Another fascinating character in the book is the man Marlow is in search of, namelingly Mr. Kurtz. Kurtz is portrayed as starting out as a civilized man, and then due to his exposure to the darkness, becomes converted to the dark ways. Kurtz is in charge of a station in the interior of the African darkness, his mission is to remove as much of the ivory as he can. It seams that by the time Marlow is going after him that he has already been consumed by the darkness. Conrad uses Marlow to portray the seemingly good-hearted man that gets caught up in the conflict of making money or keeping his moral ethics. It is no accident then, that Marlow would be going to save the darkened Kurtz. As well as Kurtz entrusting Marlow with his personal papers, in this manner Kurtz can haunt Marlow even after death. This would keep just a small dark cloud over Marlow. It is during this journey that the reader becomes aware that perhaps all is not what it seems, Conrad is exposing the white men as being dark and the natives as being light. It becomes apparent that the civilized are not really civilized at all and the uncivilized are really the civilized. Take for example the accountant training the native woman to wash and starch his shirts, is this an act to show the native how to be civilized, no this has nothing to due with a native being civilized, one, it is enslaving a native, which is not a civilized concept, and, two from the natives prospective the shirts have nothing what ever to due with civilization. A much stronger example would be the native heads on sticks that surround Kurtz’s station. How civilized is having native heads on sticks? Anyone that could extinguish humans for the purpose of lawn ornaments, in an attempt to demonstrate his god like qualities has reached the darkest of the dark.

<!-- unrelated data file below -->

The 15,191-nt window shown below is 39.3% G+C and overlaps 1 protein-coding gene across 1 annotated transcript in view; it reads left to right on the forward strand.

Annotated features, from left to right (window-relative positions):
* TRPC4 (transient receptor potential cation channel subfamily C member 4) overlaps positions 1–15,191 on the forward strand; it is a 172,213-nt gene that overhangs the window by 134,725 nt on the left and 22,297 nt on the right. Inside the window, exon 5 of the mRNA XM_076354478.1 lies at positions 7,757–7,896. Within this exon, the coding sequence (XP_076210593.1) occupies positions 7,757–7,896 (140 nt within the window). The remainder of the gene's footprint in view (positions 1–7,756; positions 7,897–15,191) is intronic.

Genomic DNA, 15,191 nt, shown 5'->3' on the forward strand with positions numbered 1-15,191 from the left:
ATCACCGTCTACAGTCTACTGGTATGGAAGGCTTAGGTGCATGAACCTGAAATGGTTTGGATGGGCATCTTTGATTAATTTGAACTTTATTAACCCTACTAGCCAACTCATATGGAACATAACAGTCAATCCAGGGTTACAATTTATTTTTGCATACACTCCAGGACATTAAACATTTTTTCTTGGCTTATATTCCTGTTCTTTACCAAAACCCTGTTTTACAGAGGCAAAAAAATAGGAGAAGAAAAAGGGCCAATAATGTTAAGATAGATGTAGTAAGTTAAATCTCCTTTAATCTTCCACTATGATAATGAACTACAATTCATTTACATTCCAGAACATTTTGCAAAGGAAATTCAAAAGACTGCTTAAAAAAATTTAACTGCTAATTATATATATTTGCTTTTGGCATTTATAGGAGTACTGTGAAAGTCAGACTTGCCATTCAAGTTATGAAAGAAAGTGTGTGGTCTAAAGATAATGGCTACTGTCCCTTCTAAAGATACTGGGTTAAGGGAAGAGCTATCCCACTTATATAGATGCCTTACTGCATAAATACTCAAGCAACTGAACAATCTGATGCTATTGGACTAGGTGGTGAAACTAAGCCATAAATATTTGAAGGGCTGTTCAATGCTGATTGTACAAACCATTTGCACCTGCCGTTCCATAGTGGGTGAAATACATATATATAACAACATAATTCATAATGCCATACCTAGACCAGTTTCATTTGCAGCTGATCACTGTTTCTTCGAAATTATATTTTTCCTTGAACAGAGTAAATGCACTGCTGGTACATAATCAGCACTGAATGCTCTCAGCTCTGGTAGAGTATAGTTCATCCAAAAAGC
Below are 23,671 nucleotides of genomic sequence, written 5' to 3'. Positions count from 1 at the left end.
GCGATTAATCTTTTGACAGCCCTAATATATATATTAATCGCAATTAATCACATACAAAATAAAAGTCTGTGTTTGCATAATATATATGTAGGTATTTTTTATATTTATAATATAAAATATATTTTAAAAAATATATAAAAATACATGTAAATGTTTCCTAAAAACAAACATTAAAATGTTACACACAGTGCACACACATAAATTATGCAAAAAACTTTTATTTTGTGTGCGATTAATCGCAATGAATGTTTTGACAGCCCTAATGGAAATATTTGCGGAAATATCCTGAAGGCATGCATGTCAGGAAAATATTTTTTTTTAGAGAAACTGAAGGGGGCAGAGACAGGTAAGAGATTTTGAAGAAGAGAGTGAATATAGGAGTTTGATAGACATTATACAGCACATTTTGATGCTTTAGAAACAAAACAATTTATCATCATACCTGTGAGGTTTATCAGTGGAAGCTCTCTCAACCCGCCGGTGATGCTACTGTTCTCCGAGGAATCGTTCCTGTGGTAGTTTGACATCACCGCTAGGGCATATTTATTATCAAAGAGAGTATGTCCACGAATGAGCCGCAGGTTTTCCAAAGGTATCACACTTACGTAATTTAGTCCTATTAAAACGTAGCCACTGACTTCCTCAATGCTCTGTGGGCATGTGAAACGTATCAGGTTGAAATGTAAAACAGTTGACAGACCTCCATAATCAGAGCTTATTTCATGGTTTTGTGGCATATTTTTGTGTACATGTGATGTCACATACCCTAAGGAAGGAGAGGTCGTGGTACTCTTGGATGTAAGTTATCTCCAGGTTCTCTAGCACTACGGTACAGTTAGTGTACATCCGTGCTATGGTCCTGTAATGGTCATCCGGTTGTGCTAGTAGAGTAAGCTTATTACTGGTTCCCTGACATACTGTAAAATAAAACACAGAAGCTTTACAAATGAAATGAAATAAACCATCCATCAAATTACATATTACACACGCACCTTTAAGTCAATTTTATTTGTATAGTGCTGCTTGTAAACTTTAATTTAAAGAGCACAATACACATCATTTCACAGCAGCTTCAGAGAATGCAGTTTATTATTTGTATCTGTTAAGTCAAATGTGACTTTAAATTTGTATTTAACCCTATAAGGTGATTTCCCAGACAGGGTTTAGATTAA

In has been said that Conrad is trying to give insight into the dark souls of men. The light and dark issues are not isolated to Marlow and Kurtz, nor are they incommon to just the men that traveled to the Congo. These issues apply to the company, the colonists, and in some respects to the natives. Stepping from the novel however, these issues can be found to apply to all, and their application would seem to be timeless. Their abuses of people, and power, along with the constant quest for riches would seem to be a never ending constant which is so well contrasted by a story of a man and his steamboat, and the adventure it was on.